Now that we’ve reflected on 2022, on to the themes we are watching for 2023.
- Interest Rates – How close is the Fed to completing their interest rate hikes, and how long will rates stay at this level?
- Corporate Earnings – What are earnings going to look like this year? We believe earnings will need to be strong to support increasing stock prices. Stocks cannot go up solely due to TINA (There Is No Alternative), which helped send stock prices higher when fixed income was paying historically low rates.
- Recession Fears – Will we, or won’t we? Have we already? We will hear plenty about this, but I am not sure if entering a recession matters as much as the depth and length of the recession.
- Ukraine – Do we see a conclusion to the war? Any scale-down from the current situation would be good for the people of Ukraine, Russia, and the world economy.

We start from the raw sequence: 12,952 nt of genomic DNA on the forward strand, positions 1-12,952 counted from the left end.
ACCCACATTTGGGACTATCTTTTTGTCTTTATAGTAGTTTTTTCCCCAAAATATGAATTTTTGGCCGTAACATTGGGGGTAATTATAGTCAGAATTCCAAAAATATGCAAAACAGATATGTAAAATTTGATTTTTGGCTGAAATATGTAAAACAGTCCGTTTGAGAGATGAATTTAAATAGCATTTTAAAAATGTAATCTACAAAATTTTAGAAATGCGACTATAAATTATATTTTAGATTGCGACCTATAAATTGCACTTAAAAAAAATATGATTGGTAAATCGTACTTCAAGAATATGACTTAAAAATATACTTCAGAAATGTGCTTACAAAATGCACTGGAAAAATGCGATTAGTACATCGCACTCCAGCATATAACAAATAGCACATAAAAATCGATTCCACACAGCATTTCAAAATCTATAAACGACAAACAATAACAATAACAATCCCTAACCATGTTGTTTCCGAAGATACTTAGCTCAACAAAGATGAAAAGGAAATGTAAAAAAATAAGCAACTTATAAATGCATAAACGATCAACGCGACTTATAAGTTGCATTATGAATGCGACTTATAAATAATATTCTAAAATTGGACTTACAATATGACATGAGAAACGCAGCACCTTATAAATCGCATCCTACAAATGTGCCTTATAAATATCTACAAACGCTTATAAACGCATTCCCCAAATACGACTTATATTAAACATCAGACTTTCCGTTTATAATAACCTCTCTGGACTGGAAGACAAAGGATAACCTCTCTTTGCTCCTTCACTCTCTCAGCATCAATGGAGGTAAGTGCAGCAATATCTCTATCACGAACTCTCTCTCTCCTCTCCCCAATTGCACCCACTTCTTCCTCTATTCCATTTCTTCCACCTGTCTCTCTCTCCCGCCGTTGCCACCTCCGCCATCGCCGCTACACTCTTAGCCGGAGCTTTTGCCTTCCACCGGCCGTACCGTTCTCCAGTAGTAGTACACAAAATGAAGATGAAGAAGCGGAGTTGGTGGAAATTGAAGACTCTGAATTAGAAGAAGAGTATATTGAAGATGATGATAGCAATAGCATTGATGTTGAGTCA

- FAANG Stocks – For the majority of the past ten years, if you invested in Facebook, Amazon, Apple, Netflix, and Google (or a handful of other well-known tech companies), you likely did well in the market. However, in 2022 these stocks took a big step back, dropping 46.05% on average. These five stocks are approximately 13% of the S&P 500. Their performance is crucial to a market recovery.
- International Stocks – As noted earlier, international stocks outperformed U.S. stocks in 2022. Will this outperformance continue in 2023? Valuations are still attractive, and if they do outperform, it will highlight the need for a diversified portfolio.
- Debt Ceiling – Yep, it is one of those years. In June, the country will reach its borrowing limit and begin defaulting on its obligations unless the debt ceiling is raised. History tells us that an agreement will likely be reached but not before spooking the markets.